In 2017, Khaled Galal won the Real Bread Campaign and flatbread categories of the World Bread Awards with his Egyptian-style loaves.
“Shamsi bread was typically shaped round as a tribute to the ancient Egyptian sun god Ra”
As a child, visiting a traditional bakery in Cairo was always an exciting experience. My eyes would roam around the large spaces where the skilled bakers prepared the aish baladi (baladi bread) dough. I was particularly fascinated by the skill of the man who divided this ultra-hydrated sticky dough at an impressive speed and lay each accurately shaped portion on a large bran-lined wooden tray for further proving. I would sneak a peek at the room dedicated to mixing and watch two men working the dough with long sticks in large round wooden containers. The wood of these tubs absorbed the natural yeast, which usually was enough to ferment the new batch.
As time passed, I witnessed the transformation of Egyptian baking, from loaves and flatbreads crafted by true artisans, to mass-produced loaves that probably only resemble the original versions in shape and name. The sharp rise in population placed increasing demands on bakeries and they were unable to cope using the traditional methods. Rather than developing ways to increase production, while maintaining the integrity of the bread, the dough’s hydration level was reduced, affecting the bread’s crumb structure and texture. White bleached flour was introduced to appeal to the aspirations of customers as was the use of chemical improvers and commercial yeasts instead of the natural sourdough starter, meaning that aish baladi essentially lost all its fundamental characteristics. All that was left was the name.
Moving on in life, I pursued a career in branding and creative communications, working for international advertising agencies and consultancies in the Middle East and London. I specialised in museums and cultural projects, supported by my academic studies and research in the fields of architecture, communications and globalisation. Throughout this journey, I remained passionate about the cultural dimension of food, culinary art and craft. What is clear to me is that the cumulative wisdom of our collective historical culinary legacy can offer a variety of inspirations and innovations for healthier and more mindful food, which can improve our lives and societies today. This was to be the key driver behind us starting our business, Baladee, with a focus on reviving aish baladi and introducing it to Britain.
Our Baladee is a development on a series of Egyptian loaves that date back to ancient times. It is a blend between the ancient shamsi bread and the more modern aish baladi. Shamsi (sun) bread was typically shaped as a round, 20-25cm in diameter by 4cm deep, to resemble the sun as a tribute to the ancient Egyptian sun god Ra. It is arguably the earliest form of sourdough bread. It used to be leavened in bran-coated concave clay dishes in the warm and very low-humidity air of southern Egypt. This invigorated the natural yeasts in the dough, while dehydrating its surface, giving the bread its distinctive crust texture. Later, aish baladi emerged as the mainstream bread in the growing Egyptian metropolis due to high demand and population growth. It inherited many of the characteristics of the ancient shamsi bread but as it evolved - probably for culinary practicality - baladi became thinner and eventually took the shape of a pocket bread.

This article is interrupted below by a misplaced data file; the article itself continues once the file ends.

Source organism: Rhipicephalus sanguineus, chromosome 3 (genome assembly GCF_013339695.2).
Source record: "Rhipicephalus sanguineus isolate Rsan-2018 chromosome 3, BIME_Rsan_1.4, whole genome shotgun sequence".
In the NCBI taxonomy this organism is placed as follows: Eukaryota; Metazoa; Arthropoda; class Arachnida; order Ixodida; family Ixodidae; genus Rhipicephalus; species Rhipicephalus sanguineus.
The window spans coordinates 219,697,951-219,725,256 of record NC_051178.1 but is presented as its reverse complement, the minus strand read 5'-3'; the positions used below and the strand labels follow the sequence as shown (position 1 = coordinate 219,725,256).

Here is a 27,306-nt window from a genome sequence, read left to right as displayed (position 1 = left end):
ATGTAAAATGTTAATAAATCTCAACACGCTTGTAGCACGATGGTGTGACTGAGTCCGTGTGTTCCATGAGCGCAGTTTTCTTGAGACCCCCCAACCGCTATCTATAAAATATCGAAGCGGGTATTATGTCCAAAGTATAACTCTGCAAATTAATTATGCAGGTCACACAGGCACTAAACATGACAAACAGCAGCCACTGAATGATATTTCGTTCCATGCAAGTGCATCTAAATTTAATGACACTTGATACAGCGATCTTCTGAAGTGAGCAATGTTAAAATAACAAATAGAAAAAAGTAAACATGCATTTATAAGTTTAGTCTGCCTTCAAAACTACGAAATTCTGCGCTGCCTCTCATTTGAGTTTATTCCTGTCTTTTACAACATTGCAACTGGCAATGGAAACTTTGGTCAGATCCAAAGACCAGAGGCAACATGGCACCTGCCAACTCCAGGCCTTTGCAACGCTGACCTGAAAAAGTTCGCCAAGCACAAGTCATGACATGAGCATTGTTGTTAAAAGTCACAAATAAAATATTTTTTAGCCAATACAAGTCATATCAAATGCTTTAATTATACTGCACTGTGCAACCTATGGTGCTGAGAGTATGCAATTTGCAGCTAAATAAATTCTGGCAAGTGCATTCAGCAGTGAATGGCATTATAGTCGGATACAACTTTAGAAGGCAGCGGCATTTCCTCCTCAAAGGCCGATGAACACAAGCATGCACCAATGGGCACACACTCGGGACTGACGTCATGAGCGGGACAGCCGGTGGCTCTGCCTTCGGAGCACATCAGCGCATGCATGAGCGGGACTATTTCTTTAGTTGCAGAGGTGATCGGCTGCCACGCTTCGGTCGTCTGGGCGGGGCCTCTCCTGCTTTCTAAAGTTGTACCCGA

Our Baladee loaf maintains the key characteristics and crumb structure of the slow-leavened shamsi sourdough and marries them with the practicality and versatility of baladi. We use organic, wholemeal wheat flour, given an added dimension by the addition of khorasan wheat, which was cultivated across the Middle East during ancient times. This doesn’t only strengthen the bread’s connection with its historical roots but also adds a creamier texture, a slightly nutty flavour and substantial nutritional value.
“What was once real can be real again to be celebrated and enjoyed”
We believe that Baladee bread offers Britain a loaf that is unique in many ways. It is not a short-process flat bread, but a fully-developed loaf that benefits from slow dough development to create its texture and flavour. It is also a versatile pocket bread that can be used for anything from sandwiches to panini, to our favourite - the Baladee croque monsieur.
Winning two World Bread Awards – and the Real Bread Campaign category in particular - with our Baladee loaf was significant to us in many ways. It increased our commitment to our path of researching, reviving and introducing breads that are inspired by the culinary wisdom of the past but still provide innovative, practical options for now and the future. It is also an indication that what was once real can be real again to be celebrated and enjoyed. I believe it is not solely about Baladee bread, it is an opportunity for Egypt – a sourdough pioneer - to restore its baking legacy. It is an opportunity for all bakers to rediscover the wisdom of the past, blend it with modern innovations and introduce breads that are original, novel and mindful to our health, economy and society.
First published in True Loaf magazine issue 35, April 2018